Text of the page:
1) Run AirVPN Suite 1.0.0. It will take care properly of DNS push even when systemd-resolved is configured to work in on-link mode bypassing resolv..conf and even when it works together with network-manager. Tested successfully under new Fedora 33 default settings. The suite is free and open source software by AirVPN, based also on a robust client-daemon architecture, and offers Network Lock (for traffic leaks prevention) which works fine even in Fedora 33. See here:
    https://airvpn.org/forums/topic/48435-linux-new-software-airvpn-suite-10-beta/

    2) Disable systemd-resolved and re-create /etc/resolv.conf file to work with global DNS as usual, instead of the questionable and dangerous per-link basis mode. After that, you can either run AirVPN Suite 1.0.0, OpenVPN with update-resolv-conf script, or Eddie. Eddie is a free and open source software by AirVPN with a GUI running in Mono. Only when systemd-resolved is disabled or re-configured to respect /etc/resolv.conf, can Eddie be used in Fedora 33.

    If you choose to run OpenVPN directly, remember that OpenVPN does not handle DNS push on Linux on the client side, so use the mentioned script. Please see here:
    https://airvpn.org/forums/topic/9608-how-to-accept-dns-push-on-linux-systems-with-resolvconf/

    3) Not recommended. Run OpenVPN with script update-resolved-systemd. Again see https://airvpn.org/forums/topic/9608-how-to-accept-dns-push-on-linux-systems-with-resolvconf/

    Kind regards

     
  18. Like
    Staff got a reaction from MountainMike in Every VPN is slow for me, despite the well-reviewed VPNs I'm trying. Is it possible my ISP is causing this? I feel like someone's playing a joke on me   ...
    Hello!
     
    Nowadays, traffic shaping is a common practice. Several ISPs have evaluated that investing in traffic shaping techniques is better than investing in infrastructure expansion. Overselling becomes easier and the devastating congestion impact gets mitigated by enforcing penalties to all protocols which are rarely used by the majority of customers or that are more onerous for the infrastructure.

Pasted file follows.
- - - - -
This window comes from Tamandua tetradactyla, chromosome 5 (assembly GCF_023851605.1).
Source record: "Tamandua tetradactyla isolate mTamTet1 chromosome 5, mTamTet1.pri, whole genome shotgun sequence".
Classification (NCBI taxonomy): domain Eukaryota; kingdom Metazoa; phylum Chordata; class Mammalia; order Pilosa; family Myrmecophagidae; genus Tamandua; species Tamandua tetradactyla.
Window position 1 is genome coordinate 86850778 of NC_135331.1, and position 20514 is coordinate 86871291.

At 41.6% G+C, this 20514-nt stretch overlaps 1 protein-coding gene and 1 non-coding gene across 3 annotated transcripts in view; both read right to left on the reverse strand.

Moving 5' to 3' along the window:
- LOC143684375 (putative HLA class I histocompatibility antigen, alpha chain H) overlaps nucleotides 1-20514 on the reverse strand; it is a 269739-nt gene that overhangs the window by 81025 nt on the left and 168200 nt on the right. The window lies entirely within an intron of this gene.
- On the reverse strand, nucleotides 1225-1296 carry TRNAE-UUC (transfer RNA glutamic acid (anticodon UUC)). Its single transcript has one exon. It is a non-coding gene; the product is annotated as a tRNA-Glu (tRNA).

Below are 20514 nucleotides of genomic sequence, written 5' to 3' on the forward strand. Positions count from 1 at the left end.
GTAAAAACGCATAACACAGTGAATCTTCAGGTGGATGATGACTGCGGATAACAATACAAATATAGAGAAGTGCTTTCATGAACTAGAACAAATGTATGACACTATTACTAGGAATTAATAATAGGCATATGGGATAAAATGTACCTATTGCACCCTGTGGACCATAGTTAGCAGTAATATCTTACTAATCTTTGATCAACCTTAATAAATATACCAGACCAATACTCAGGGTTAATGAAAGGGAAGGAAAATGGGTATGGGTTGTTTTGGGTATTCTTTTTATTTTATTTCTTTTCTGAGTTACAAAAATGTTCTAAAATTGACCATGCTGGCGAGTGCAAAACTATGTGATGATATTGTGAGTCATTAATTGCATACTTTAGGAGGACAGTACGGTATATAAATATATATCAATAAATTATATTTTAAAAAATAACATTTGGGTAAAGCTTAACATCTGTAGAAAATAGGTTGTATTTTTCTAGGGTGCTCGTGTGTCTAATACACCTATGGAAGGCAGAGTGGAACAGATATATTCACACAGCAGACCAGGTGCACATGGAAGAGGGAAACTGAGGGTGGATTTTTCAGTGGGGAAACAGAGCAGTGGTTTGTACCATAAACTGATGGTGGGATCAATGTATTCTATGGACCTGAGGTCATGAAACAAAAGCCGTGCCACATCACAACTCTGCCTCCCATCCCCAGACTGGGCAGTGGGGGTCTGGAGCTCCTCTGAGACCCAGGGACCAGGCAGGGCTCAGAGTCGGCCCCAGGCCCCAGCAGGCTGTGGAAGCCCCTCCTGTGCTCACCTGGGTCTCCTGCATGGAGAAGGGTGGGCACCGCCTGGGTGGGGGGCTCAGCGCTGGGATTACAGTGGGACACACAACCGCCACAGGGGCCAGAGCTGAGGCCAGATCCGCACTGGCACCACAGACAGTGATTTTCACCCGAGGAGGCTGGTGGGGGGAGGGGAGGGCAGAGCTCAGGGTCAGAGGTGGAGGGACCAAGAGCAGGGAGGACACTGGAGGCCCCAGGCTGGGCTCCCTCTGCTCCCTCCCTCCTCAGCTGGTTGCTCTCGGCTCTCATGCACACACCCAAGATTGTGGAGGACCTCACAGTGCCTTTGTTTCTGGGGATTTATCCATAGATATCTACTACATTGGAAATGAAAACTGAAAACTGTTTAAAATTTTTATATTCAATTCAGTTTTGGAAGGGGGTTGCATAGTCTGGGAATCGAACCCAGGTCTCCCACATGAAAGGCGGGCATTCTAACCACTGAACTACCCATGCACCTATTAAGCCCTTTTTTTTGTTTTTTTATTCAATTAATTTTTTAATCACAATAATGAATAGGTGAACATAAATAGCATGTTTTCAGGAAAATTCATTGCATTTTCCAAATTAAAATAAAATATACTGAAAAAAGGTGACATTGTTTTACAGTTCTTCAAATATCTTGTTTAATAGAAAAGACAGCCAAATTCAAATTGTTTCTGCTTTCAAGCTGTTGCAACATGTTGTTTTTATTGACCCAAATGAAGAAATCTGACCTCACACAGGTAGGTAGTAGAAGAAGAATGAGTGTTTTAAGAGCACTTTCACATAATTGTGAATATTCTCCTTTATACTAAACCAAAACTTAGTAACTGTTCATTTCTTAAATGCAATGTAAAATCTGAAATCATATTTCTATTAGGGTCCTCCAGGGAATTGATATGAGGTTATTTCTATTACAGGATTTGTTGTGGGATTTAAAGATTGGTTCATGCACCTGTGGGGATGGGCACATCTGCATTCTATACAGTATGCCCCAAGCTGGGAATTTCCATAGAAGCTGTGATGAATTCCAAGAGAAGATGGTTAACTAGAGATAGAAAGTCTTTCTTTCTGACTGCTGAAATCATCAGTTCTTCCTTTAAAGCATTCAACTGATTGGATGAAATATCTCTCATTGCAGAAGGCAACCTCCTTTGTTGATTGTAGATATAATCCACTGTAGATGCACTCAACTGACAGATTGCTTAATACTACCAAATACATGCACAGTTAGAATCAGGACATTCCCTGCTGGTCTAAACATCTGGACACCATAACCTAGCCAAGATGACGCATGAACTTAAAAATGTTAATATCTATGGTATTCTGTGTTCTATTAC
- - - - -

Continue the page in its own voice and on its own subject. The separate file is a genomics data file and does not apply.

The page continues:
Protocols and traffic types are discovered in real time via SPI and DPI.
     
    A VPN impairs traffic shaping techniques because it makes both SPI and DPI impotent. Therefore, ISPs that share the above vision (wild overselling and traffic shaping) need to shape VPN themselves, unconditionally. OpenVPN has a typical fingerprint, so it's easy to identify it with DPI. However, we provide connection modes which make OpenVPN not discernible. The most effective and at the same time efficient is a connection with "tls-crypt" which encrypts the whole OpenVPN Control Channel. It is available on entry-IP addresses 3 and 4 of our VPN servers.
     
    Please test the following one (in Eddie desktop edition):
    - from Eddie main window select "Preferences" > "Protocols"
    - untick "Automatic"
    - select the line with entry-IP address 3, port 443, protocol TCP. The row will be highlighted in blue
    - click "Save"
     
    tls-crypt will circumvent specific OpenVPN shaping, while TCP will get rid of UDP shaping, which is another commonly targeted protocol.
     
    UDP might be shaped or not in your line, so it's worth that you try it too.
     
    Eddie Android edition 2.0 connects to entry-IP address 3 by default. You might anyway need to change the protocol from UDP to TCP in the "Settings" if UDP is throttled.
     
    Kind regards
  19. Thanks
    Staff reacted to grammarye in AirVPN Suite -- Well Done   ...
    I'll second this. I barely know my way around the deeper details of a Linux system and getting the suite going, including automatic connection on boot, was very simple. Awesome work and I completely agree on the superb documentation; so rare to see this.